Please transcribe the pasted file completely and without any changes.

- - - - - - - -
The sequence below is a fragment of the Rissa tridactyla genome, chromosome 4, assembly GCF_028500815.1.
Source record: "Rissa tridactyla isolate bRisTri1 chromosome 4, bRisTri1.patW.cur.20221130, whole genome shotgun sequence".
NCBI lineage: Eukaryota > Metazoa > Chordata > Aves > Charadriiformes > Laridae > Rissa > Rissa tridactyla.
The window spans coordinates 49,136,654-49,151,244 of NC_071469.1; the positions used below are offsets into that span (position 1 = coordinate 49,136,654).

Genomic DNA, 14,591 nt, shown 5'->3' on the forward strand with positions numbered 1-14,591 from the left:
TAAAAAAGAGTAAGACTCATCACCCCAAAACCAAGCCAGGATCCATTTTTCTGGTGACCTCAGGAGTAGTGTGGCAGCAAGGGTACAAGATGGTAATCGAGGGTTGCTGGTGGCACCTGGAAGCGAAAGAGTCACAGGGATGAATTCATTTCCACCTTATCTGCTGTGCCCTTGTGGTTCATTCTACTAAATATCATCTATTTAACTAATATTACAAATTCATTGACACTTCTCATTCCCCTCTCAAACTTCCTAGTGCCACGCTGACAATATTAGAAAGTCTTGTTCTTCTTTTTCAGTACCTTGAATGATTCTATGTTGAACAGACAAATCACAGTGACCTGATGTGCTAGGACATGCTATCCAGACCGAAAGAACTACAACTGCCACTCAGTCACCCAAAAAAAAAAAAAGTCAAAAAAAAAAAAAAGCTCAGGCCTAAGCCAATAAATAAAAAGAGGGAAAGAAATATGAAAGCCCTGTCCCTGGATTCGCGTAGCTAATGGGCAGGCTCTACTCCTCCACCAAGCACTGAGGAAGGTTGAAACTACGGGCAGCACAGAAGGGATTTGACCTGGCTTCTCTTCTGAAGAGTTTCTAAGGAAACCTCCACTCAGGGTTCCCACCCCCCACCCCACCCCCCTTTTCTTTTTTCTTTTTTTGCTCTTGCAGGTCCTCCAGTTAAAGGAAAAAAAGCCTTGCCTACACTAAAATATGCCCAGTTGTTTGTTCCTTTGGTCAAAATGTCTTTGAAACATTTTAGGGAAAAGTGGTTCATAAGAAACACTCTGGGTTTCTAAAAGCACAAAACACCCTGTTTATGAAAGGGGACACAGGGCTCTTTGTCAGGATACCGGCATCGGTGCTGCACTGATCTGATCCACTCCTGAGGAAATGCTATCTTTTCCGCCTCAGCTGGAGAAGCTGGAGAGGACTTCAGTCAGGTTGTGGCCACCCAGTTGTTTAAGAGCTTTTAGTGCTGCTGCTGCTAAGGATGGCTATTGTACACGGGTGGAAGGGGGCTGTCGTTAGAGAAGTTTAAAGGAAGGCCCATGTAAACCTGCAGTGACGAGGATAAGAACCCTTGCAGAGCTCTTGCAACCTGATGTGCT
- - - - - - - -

The sequence below is a fragment of the Rissa tridactyla genome, chromosome 4, assembly GCF_028500815.1.
Source record: "Rissa tridactyla isolate bRisTri1 chromosome 4, bRisTri1.patW.cur.20221130, whole genome shotgun sequence".
NCBI lineage: Eukaryota > Metazoa > Chordata > Aves > Charadriiformes > Laridae > Rissa > Rissa tridactyla.
The window spans coordinates 49,136,654-49,151,244 of NC_071469.1; the positions used below are offsets into that span (position 1 = coordinate 49,136,654).

Genomic DNA, 14,591 nt, shown 5'->3' on the forward strand with positions numbered 1-14,591 from the left:
TAAAAAAGAGTAAGACTCATCACCCCAAAACCAAGCCAGGATCCATTTTTCTGGTGACCTCAGGAGTAGTGTGGCAGCAAGGGTACAAGATGGTAATCGAGGGTTGCTGGTGGCACCTGGAAGCGAAAGAGTCACAGGGATGAATTCATTTCCACCTTATCTGCTGTGCCCTTGTGGTTCATTCTACTAAATATCATCTATTTAACTAATATTACAAATTCATTGACACTTCTCATTCCCCTCTCAAACTTCCTAGTGCCACGCTGACAATATTAGAAAGTCTTGTTCTTCTTTTTCAGTACCTTGAATGATTCTATGTTGAACAGACAAATCACAGTGACCTGATGTGCTAGGACATGCTATCCAGACCGAAAGAACTACAACTGCCACTCAGTCACCCAAAAAAAAAAAAAGTCAAAAAAAAAAAAAAGCTCAGGCCTAAGCCAATAAATAAAAAGAGGGAAAGAAATATGAAAGCCCTGTCCCTGGATTCGCGTAGCTAATGGGCAGGCTCTACTCCTCCACCAAGCACTGAGGAAGGTTGAAACTACGGGCAGCACAGAAGGGATTTGACCTGGCTTCTCTTCTGAAGAGTTTCTAAGGAAACCTCCACTCAGGGTTCCCACCCCCCACCCCACCCCCCTTTTCTTTTTTCTTTTTTTGCTCTTGCAGGTCCTCCAGTTAAAGGAAAAAAAGCCTTGCCTACACTAAAATATGCCCAGTTGTTTGTTCCTTTGGTCAAAATGTCTTTGAAACATTTTAGGGAAAAGTGGTTCATAAGAAACACTCTGGGTTTCTAAAAGCACAAAACACCCTGTTTATGAAAGGGGACACAGGGCTCTTTGTCAGGATACCGGCATCGGTGCTGCACTGATCTGATCCACTCCTGAGGAAATGCTATCTTTTCCGCCTCAGCTGGAGAAGCTGGAGAGGACTTCAGTCAGGTTGTGGCCACCCAGTTGTTTAAGAGCTTTTAGTGCTGCTGCTGCTAAGGATGGCTATTGTACACGGGTGGAAGGGGGCTGTCGTTAGAGAAGTTTAAAGGAAGGCCCATGTAAACCTGCAGTGACGAGGATAAGAACCCTTGCAGAGCTCTTGCAACCTGATGTGCT